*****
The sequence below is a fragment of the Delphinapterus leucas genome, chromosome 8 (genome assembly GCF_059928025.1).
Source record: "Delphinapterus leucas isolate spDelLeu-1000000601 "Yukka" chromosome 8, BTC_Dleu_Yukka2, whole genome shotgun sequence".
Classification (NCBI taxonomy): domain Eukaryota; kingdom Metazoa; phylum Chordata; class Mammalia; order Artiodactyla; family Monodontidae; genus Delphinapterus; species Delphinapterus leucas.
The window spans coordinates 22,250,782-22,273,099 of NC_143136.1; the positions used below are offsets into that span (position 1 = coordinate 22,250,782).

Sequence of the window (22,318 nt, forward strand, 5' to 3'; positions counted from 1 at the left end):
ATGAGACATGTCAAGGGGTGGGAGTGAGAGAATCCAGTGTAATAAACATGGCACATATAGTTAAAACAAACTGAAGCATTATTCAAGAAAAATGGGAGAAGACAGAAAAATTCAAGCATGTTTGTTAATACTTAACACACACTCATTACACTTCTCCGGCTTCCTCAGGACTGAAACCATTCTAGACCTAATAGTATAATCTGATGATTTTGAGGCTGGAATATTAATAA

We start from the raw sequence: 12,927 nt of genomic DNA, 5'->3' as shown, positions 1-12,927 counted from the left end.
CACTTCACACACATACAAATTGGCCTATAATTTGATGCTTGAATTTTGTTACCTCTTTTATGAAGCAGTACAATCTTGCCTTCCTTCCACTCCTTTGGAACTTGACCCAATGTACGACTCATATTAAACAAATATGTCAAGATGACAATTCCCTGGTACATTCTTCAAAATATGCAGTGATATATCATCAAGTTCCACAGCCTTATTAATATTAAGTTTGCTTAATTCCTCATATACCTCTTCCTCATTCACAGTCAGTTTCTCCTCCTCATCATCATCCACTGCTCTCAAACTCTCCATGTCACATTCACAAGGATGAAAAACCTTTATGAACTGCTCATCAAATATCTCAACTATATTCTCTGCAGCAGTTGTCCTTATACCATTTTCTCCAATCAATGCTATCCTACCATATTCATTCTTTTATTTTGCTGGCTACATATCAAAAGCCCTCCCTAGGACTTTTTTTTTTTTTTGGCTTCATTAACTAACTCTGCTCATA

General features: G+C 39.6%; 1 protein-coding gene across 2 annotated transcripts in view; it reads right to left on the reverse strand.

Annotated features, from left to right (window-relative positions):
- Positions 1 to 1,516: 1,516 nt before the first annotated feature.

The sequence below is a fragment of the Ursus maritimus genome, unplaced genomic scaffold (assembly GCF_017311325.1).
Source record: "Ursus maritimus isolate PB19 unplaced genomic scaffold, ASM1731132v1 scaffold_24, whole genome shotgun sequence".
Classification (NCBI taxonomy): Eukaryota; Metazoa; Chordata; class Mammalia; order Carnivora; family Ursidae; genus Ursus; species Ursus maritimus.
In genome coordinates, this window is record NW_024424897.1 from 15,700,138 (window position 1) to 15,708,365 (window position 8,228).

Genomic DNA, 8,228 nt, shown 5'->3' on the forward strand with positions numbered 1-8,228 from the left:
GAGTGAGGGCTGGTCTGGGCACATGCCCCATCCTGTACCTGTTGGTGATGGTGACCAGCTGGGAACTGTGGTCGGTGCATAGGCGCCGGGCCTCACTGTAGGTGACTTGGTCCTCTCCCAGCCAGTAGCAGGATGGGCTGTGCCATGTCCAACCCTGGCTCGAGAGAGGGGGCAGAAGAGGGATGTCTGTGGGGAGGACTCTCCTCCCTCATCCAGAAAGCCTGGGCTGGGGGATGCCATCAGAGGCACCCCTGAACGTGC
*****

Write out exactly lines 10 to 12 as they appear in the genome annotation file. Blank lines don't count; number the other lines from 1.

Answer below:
Annotated features, from left to right (window-relative positions):
- Positions 1 to 1,516: 1,516 nt before the first annotated feature.

The sequence below is a fragment of the Ursus maritimus genome, unplaced genomic scaffold (assembly GCF_017311325.1).